Helium Production

Helium is relatively scarce on Earth, even though it is the second-most common element in the universe. It is a non-toxic, colorless, odorless, tasteless, inert, monoatomic gas.  It is the first noble gas in the periodic table of elements, and its boiling point is the lowest among all of the elements.  These properties make helium absolutely unique – there is no substitute, and no natural or manufactured replacement for it.

Helium leaves the atmosphere once it is used, making it impossible to recover from a landfill in the future, as can be done with other vital materials. While there is a large amount of helium in the atmosphere, it is prohibitively expensive to extract it from this source because its concentration is so low. It is estimated that distilling helium from the atmosphere would cost over US$1,500 per Mcf of helium, so all commercial helium supply on earth comes from underground reservoirs, in which helium produced by the radioactive decay of uranium and thorium is concentrated and trapped over hundreds of millions of years.

Helium has historically been produced as a by-product of certain conventional natural gas projects (less than 3% of natural gas deposits have more than trace amounts of helium), and those sources account for the bulk of helium supply today. The process of drilling for helium is identical to drilling for natural gas, allowing for the use of the same rigs, tools and personnel in these operations. However, exploration for helium is technically challenging and requires significant technical knowledge related to helium generation (from the underground decay or uranium and thorium), concentration and migration through formation fluids, exsolution and migration to traps in a gas phase, and reservoir evolution through time. Specialized expertise and methods across multiple disciplines are required to effectively search for new helium fields.

Once a commercially viable helium reserve has been discovered and development wells have been drilled, there are two stages in the production of helium, which can be combined into a single plant for larger deposits of helium.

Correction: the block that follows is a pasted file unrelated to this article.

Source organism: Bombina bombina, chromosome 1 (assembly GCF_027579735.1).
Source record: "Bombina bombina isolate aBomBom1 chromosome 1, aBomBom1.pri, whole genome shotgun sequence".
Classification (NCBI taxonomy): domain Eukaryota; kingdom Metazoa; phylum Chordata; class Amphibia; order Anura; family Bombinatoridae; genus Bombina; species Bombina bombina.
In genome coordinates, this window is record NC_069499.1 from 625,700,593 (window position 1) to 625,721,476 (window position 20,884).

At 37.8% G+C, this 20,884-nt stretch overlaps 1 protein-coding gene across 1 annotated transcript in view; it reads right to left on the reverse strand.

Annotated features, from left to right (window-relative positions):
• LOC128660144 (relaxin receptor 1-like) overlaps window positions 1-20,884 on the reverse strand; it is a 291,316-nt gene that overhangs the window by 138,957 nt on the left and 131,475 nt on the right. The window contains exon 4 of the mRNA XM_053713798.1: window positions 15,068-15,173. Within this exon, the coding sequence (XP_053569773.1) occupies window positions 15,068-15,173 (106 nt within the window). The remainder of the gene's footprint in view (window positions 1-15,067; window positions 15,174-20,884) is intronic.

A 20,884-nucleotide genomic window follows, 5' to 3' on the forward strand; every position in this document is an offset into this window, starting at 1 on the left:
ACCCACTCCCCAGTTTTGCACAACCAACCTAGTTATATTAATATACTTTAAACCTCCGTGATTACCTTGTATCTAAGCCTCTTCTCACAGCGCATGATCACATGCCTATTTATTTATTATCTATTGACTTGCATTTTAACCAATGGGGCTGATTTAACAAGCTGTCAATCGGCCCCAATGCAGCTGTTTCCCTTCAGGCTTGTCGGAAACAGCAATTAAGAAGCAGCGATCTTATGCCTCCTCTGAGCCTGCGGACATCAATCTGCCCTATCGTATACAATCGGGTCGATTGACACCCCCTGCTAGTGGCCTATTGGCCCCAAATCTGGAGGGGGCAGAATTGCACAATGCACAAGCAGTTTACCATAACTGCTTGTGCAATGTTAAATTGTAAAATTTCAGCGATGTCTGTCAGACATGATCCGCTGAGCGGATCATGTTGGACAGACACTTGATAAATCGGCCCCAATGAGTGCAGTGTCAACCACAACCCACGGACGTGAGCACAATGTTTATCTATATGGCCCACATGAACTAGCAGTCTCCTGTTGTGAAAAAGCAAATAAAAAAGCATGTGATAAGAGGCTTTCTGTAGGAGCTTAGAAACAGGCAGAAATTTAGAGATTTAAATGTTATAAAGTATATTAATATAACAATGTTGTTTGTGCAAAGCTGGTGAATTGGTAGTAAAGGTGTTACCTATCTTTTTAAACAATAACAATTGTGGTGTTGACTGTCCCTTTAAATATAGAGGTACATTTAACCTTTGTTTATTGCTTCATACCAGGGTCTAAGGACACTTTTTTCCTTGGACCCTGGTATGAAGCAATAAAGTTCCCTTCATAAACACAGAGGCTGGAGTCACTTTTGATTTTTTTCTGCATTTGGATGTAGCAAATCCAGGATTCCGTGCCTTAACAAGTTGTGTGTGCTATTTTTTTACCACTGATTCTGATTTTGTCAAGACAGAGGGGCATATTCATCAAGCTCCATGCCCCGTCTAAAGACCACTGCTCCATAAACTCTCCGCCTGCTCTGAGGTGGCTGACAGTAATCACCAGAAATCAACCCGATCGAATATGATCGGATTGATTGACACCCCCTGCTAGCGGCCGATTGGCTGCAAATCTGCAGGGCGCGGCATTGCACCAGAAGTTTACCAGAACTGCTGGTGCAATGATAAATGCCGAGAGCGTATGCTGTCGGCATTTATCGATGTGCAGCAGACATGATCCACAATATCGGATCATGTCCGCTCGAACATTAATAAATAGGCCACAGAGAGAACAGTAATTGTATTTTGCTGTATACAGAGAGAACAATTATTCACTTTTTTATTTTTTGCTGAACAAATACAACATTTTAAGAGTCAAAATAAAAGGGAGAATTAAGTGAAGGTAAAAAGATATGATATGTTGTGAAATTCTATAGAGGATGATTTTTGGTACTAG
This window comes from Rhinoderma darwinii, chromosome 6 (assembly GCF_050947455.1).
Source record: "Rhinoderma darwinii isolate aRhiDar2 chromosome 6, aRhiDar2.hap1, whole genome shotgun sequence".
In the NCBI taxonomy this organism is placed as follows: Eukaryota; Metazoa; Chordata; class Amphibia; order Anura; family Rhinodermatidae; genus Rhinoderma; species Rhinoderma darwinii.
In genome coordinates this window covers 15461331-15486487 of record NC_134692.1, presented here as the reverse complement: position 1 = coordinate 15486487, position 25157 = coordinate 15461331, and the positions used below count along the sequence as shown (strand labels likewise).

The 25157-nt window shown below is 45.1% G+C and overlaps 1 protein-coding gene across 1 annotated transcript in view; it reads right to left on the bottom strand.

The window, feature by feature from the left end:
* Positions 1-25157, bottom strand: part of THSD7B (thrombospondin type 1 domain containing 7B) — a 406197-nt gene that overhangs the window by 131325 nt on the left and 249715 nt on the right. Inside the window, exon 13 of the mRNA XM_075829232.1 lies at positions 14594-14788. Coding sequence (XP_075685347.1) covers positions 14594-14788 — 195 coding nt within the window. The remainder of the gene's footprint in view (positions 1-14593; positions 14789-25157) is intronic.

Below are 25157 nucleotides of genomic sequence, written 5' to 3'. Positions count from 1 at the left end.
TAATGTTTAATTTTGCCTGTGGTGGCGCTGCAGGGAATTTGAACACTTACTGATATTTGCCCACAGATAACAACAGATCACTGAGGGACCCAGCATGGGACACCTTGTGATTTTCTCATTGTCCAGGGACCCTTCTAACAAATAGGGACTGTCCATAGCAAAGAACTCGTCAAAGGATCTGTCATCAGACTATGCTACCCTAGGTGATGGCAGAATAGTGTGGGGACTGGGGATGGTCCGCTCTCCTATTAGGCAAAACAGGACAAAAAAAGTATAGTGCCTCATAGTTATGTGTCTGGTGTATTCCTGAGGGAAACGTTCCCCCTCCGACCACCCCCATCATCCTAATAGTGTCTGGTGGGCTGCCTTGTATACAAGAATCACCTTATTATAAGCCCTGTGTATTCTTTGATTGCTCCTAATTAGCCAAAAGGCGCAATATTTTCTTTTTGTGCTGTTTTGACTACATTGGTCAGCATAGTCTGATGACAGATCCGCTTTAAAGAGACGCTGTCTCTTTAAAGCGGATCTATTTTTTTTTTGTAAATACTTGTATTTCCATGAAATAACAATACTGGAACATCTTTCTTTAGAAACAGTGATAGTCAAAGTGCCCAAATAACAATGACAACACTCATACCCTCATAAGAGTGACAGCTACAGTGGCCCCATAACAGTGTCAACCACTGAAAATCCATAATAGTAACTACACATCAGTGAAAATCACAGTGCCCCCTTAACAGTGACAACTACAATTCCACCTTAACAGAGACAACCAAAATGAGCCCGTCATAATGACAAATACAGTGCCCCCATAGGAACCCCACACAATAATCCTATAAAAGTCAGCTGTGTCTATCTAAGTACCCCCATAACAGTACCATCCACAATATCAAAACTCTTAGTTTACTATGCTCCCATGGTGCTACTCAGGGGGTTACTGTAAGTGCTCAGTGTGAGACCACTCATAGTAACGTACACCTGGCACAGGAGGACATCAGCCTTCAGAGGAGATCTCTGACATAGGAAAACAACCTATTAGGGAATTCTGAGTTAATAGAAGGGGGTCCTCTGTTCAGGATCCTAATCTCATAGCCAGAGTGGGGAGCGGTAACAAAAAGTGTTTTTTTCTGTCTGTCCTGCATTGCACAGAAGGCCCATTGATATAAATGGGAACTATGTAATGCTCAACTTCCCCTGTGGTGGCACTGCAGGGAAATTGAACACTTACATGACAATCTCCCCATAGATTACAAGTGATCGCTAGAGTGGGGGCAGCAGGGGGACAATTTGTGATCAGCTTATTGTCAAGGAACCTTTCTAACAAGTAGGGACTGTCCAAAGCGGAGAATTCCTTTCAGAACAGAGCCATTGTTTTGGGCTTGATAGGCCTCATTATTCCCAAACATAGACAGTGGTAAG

Helium Separation/Purification

Because even 0.35% helium in a bulk-gas is considered a high-concentration, the first step is to separate the helium from the other components of the bulk gas stream. This can be accomplished through three principal technologies, which are often combined depending on the composition of the gas stream:

Membrane Separation

The helium content of a gas can be upgraded or purified by using high-pressure membranes which either concentrate or purify helium through selective diffusion of relatively smaller gas molecules through microscopic pores in the medium. This technology is relatively new for helium separation applications and may not be suitable for longer-lifetime projects.


Pressure-Swing Adsorption (PSA) or Temperature-Swing Adsorption (TSA). These technologies use temperature or pressure to cause selective adsorption of different sized gas molecules into a medium with a large surface area consisting of uniformly sized pore spaces. These technologies are time-tested, reliable, and can be deployed at small scale. The downside is that this process is less efficient than cryogenic separation, in terms of both energy use and product losses during the process.

Cryogenic Separation

Similar to the air separation units (ASUs) that are deployed worldwide in the industrial gas business, this technology uses low temperatures to cause different gases to condense off as a liquid in a fractionation tower. This process is ideally suited to helium, which has the lowest condensation point of any gas, but requires large scale for efficiency and has a higher initial capital cost.

Helium Liquefication

In order to economically ship helium around the globe, like LNG, purified helium gas must be liquefied prior to shipping so that it will fill a smaller volume. Liquid helium product also addresses a wider market, including those end-users who require the low temperatures of liquid helium. In the larger global helium plants, the gas is liquefied and stored into specialized 40-foot long ISO intermodal shipping containers. Due to the high-value of helium, it can also be economically shipped regionally as a gas in high-pressure tube trailers, although shipping costs for helium gas are higher than for liquid helium.